Finding Catmull-Rom Spline and Line intersection. Part 2: Mathematical approach

As far as I can tell there’s no open-source solution out there for this problem to date. Maybe it’s trivial for those with significant mathetamical knowledge, but for those who are just starting to get familiar with the mathematical foundations of splines this problem may just seem too intimidating. As a result they might resort to a much worse solution they’re comfortable with. So did I at first.

So let this article be a guide for a solution. I will explain the math and also provide an implementation in Java using the libGDX library.

That said if you’re a least bit interested I’d recommend you trying to solve this for youself. All you need is some basic understanding of the Catmull-Rom Spline equation and the Line equation. As a hint I recommend reading this post. Though it actually contains a flaw it will put you on the right track.

catmull-rom formula

To determine a point on the Catmull-Rom Spline we need the 4 sorrounding control points (P0, P1, P2, P3 , predefined), a knot parameter (alpha, predefined) and a value in range of 0-1 (t) that will tell which point of the Spline we’ll get.

The formula can be written as:

q(t) = alpha * ((2*P1) + (-P0+P2) * t + (2*P0 – 5*P1 + 4*P2 – P3) * t^2 + (-P0 + 3*P1 – 3*P2 + P3) * t^3))

Which (if we disregard the predefined values) is a simple Cubic equation:

a*t^3 + b*t^2 + c*t + d = 0


a = alpha*(-P0 + 3*P1 – 3*P2 + P3)

b = aplha*(2*P0 – 5*P1 + 4*P2 – P3)

c = alpha * (-P0+P2)

d = aplha * (2*P1)

Our points (P0-3) consist of two variables: the x and y coordinates. They’re independent so we can handle them seperately. Let’s say:

x = a1*t^3 + b1*t^2 + c1*t + d1

y = a2*t^3 + b2*t^2 + c2*t + d2

Where e.g. ‘a1’ is ‘a’ with the x coordinates substituted for each P point and ‘a2’ is ‘a’ with the y coordinates substituted for each P point and so on with b, c and d.



Not much to see here, move along…

combined FORMULA

Substituting the values of x and y from the separated Spline formula into the Line formula we’ll get:

A*(a1*t^3 + b1*t^2 + c1*t + d1) + B*(a2*t^3 + b2*t^2 + c2*t + d2) + C = 0


(A*a1 + B*a2)*t^3 + (A*b1 + B*b2)*t^2 + (A*c1 + B*c2)*t + (A*d1 + B*d2 + C) = 0

This is again a Cubic equation, combined from the Line’s and the Spline’s equation. If you solve this you can get up to 3 real roots for t.

You remember that t is ranged from 0 to 1, right? Choose those that fit, substitue them into the Spline formula we first talked about and you have the intersection point(s).

If none of them fits they don’t intersect. If more than one fits there’s more than one intersection (3 possible with a knot as seen on the uniform spline here). In case you only need one intersection point you should examine all possibilities and make a conscious decision (e.g. take first/last point on the Line/Spline) otherwise the outcome might be random.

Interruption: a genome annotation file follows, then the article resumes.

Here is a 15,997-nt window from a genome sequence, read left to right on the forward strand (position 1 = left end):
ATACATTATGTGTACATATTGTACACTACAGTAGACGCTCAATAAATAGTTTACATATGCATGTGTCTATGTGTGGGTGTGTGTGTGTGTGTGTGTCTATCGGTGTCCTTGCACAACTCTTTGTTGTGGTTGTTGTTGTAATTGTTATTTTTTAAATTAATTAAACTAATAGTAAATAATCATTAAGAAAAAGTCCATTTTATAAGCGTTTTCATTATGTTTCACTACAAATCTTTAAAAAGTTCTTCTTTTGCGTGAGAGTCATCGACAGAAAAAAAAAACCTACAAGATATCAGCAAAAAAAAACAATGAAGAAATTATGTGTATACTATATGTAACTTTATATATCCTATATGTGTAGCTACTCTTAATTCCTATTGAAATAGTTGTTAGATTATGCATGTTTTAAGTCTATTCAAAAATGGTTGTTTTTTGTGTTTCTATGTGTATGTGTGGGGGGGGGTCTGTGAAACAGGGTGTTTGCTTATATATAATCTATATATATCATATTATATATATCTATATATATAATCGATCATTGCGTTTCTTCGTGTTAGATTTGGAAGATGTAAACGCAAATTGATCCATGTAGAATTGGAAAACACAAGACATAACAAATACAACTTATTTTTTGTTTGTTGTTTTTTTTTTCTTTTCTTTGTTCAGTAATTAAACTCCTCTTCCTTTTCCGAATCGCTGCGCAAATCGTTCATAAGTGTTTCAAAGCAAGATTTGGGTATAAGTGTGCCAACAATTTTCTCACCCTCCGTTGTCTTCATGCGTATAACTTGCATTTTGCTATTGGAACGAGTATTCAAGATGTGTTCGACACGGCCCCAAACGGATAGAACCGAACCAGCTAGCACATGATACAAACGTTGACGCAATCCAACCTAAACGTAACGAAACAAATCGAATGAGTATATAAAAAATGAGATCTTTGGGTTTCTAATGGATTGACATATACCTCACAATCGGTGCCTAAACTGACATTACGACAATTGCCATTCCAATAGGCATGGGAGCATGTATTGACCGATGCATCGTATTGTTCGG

multiple spans

The above solution is simplified to a Spline with 4 control points (1 span). What about Splines that has more spans?

You have to do the same calculation for all spans using their 4 sorrunding control points. Keep in mind that there may be intersections in every span.


The code (alongside with other Catmull-Rom utilities) is available on GitHub. The Span class takes care of the math, it takes values needed from the Line class’ interface. Finally, the Spline class’ intersect(Line) method will gather the results. There’s a desktop demo where you can try it for yourself.

Finding Catmull-Rom Spline and Line intersection. Part 1: Brute-force

This was an issue I tackled for a while and ended up with a pretty neat optimized solution – at least so I thought at the time. As it turns out it’s completely useless in light of the matchematical approach I later implemented. Still it was a pretty nice try and makes for a good story on how a programmer vs. a mathematician would approach a problem. At the end it seems like I’m both. Lucky me.

Anyway this line of thinking (pun not intended) may actually be useful in other cases where you’re left without a pure mathematical approach.

Brute-force 101

So the problem is given. Assuming you don’t want to take a deep-dive in equations you’re left with one choice. That one’s actually fairly straightforward.

Let’s take all points of your Line and cross-reference it with all points of your Spline and see if they have anything in common. Or at least within a certain margin of error. Being a smart developer you chose a library that has already a built-in way to iterate these objects. Your code might look something like this:

for (float l = 0f; l <= 1f; l+= precision ) {
    linePoint = line.valueAt(l);
    for (float s = 0f; s <= 1f; s += precision) {
        splinePoint = spline.valueAt(s);
        if (linePoint.dst(splinePoint) < delta) return splinePoint;